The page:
Whoever visited Playa del Carmen knows about the bustling street 5th Avenue. It is the place to go when you are in Playa. You can wine, dine, enjoy the nightlife or go shopping. %th Avenue has it all. Need souvenirs from home or crave for icecream? Let’s go to 5th.
Things have changed
Due to the COVID-19 outbreak, things have changed in Playa del Carmen, not so fast at first. Some of us were really worried about tourists sticking around for so long, but finally the inevitable happened and hotels started to close down. The streets became more and more empty per day and the change was noticeable.
All those hard workers that make your holiday a pleasure and a dream come true have been sent home, and most of them are currently without an income. And with the beaches closed down and guarded, the last tourists have abandoned 5th as well. Only a few go look for a Starbucks coffee or an AH Cacao chocolate cake and maybe one or two stop at Aldo’s for icecream. But that is about it.
Coco Bongo is closed, as are the other nightclubs, no more pool parties, no more mariachi in the streets and no more musicians at the beach. No dancers in Parque Los Fundadores and hardly any ferries to Cozumel, only the necessary transport.
Nobody cares anymore if there is sargasso at the beach, for you cannot go for a swim anyway, and the beach cleaners are not only there to remove the sargasso but also to urge people to go home if they passed the barricades and slipped on the beaches.
Can you imagine what an impact this virus has on a place like Cancún or Playa del Carmen, or Tulum?
All parks even Xcaret, all archaeological zones, all beaches, all hotels are closed. Cenotes are off-limits and jungle trails are a no go. And the pressure to stay home and not go out for a taco or so is huge. All the food stalls in the streets are gone, even beyond the tourist area and the amount of taxis has been halved.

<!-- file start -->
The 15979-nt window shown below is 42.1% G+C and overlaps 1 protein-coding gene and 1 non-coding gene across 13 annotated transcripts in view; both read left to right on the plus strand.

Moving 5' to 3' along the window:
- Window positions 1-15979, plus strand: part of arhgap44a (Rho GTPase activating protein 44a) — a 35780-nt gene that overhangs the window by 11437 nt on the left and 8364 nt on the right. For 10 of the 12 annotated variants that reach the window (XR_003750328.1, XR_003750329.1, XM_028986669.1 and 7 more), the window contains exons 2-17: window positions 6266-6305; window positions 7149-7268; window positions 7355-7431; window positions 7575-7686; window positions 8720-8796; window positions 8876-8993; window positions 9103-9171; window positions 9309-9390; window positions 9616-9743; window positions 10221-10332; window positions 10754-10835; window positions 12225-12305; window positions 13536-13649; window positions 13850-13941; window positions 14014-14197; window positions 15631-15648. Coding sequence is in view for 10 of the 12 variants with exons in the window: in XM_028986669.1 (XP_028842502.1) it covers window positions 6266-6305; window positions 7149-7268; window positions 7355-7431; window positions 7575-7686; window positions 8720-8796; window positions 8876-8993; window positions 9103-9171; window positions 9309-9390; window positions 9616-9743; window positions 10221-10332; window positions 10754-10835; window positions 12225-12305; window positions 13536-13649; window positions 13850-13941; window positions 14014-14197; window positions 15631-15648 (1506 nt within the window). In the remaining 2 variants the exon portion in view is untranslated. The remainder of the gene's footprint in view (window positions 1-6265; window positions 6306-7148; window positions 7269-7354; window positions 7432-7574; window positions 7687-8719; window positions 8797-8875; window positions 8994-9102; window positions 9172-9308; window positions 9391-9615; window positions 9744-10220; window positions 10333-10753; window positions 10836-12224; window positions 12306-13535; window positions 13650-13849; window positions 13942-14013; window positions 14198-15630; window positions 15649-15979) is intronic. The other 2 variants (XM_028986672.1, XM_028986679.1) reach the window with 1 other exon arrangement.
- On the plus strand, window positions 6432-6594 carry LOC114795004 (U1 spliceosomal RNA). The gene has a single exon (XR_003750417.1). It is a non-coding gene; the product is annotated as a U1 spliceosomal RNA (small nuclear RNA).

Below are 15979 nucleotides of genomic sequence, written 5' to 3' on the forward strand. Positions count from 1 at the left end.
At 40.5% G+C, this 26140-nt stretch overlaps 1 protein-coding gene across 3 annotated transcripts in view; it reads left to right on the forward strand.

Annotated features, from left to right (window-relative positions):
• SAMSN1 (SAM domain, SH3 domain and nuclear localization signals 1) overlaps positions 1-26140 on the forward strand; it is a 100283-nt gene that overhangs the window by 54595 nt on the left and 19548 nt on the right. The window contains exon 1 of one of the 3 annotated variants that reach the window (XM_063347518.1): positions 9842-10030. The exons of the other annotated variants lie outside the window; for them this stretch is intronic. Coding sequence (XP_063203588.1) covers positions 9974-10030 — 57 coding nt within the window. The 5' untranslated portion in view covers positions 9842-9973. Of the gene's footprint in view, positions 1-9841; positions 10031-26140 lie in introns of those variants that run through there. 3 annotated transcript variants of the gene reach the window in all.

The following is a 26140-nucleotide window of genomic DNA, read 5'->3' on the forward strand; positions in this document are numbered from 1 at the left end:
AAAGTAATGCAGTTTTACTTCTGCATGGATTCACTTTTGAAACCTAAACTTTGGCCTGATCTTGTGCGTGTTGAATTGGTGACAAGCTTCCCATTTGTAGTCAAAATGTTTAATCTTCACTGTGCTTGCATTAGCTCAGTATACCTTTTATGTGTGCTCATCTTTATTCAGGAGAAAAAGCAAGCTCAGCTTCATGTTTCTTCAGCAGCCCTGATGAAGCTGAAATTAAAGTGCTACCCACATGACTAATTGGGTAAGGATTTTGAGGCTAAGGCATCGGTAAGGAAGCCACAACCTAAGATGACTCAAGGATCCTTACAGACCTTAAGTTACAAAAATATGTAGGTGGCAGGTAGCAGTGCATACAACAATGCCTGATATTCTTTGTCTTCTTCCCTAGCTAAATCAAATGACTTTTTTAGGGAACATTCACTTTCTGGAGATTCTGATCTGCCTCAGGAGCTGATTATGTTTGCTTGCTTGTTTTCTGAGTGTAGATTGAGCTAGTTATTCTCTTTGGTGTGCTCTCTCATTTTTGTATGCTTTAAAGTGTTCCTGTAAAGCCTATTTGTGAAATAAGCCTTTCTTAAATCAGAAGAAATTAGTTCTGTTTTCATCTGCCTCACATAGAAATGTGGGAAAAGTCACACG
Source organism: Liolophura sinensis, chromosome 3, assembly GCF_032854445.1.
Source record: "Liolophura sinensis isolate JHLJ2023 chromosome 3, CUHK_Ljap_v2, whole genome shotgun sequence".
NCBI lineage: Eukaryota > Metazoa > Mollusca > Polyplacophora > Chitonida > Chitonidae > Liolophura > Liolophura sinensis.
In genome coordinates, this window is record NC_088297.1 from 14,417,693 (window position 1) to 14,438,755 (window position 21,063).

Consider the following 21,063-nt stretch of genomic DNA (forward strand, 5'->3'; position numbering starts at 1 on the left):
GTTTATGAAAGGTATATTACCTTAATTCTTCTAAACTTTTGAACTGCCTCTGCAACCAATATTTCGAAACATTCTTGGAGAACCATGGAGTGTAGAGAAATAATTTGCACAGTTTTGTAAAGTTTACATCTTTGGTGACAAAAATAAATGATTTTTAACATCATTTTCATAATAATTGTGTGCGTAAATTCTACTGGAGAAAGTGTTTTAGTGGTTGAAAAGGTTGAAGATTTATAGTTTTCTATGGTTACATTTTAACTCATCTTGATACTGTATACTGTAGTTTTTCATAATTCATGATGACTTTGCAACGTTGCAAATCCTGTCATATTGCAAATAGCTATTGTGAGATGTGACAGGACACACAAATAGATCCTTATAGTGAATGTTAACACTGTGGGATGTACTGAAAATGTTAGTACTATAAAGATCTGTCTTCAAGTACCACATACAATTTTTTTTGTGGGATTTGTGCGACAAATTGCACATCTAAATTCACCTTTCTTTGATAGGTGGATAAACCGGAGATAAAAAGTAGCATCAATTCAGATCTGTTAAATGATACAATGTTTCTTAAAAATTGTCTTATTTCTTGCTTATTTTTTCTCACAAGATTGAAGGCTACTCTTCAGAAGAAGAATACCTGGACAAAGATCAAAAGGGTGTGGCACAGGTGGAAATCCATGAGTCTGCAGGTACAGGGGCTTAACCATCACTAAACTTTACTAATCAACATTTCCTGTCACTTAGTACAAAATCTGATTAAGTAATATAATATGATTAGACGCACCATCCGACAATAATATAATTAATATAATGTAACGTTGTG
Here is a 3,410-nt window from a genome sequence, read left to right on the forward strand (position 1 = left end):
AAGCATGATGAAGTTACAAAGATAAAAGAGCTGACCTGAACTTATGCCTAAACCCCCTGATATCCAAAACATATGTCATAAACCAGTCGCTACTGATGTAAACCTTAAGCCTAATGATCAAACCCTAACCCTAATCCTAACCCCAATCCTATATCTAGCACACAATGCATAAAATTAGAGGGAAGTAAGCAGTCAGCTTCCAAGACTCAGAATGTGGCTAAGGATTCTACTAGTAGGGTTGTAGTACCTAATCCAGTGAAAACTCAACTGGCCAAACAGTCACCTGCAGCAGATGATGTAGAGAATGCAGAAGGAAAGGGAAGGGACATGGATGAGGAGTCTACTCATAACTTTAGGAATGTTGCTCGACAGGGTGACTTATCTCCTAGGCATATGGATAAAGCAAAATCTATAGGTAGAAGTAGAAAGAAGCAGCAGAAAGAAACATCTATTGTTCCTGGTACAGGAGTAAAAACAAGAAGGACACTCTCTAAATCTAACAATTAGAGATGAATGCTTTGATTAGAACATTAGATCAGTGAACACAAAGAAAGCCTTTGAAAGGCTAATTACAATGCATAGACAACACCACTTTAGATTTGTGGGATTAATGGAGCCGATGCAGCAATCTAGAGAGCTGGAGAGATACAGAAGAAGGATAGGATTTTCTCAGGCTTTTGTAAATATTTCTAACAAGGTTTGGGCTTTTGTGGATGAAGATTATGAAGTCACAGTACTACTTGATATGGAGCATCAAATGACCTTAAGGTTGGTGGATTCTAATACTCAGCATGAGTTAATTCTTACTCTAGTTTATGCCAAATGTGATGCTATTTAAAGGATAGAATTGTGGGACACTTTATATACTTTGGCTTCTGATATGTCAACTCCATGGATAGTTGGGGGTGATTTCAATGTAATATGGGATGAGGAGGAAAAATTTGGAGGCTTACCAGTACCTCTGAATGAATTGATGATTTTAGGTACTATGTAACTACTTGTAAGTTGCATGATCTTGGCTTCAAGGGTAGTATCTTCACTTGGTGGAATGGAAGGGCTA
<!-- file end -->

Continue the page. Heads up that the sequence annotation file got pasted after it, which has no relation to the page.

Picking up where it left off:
Without all this income, in an economy where most people live day by day depending on tips and bonuses from sales, this has a huge impact on daily life. Everybody is looking for a job and those who gave up return home. Since many Mexicans working in tourism come from elsewhere in the country. Like a Mexican once told me: you follow the money. And when there is no more money you move on. Or go home and stay home with your loved ones hoping for better times to come.
It will take a long time for tourism to get back on its feet again
Although the government promises to look into returning to work somewhere in May 2020, I doubt that will be the case. Since Mexico is still in phase 2 of the virus spread and Community contamination has not even started here. So it will be much longer. And that means more problems for workers that have been let go of.
To re-hire staff and train them, to set up hotel services, to make a restart will be a slow process. It will not happen overnight.
it will take weeks to get back to “normal”. If ever……..
I have created a video about the difference in 5th Avenue, before and after the Coronavirus outbreak.
Like many other businesses, mine also suffers from the COVID-19 outbreak. Not many people are interested in travel or emigration.
I would be so happy if you could donate a few euro’s to keep the website going and keep me motivated to update you.
Jeanette, a Dutch female nomad, started to travel the world at the age of 17. Walker of beaches, shell searcher, and iPhone photographer. Always horizon bound preferably on a motorcycle.
Currently, she lives in a desert village in Baja California Sur in Mexico.
She is an emigration coach and works online.
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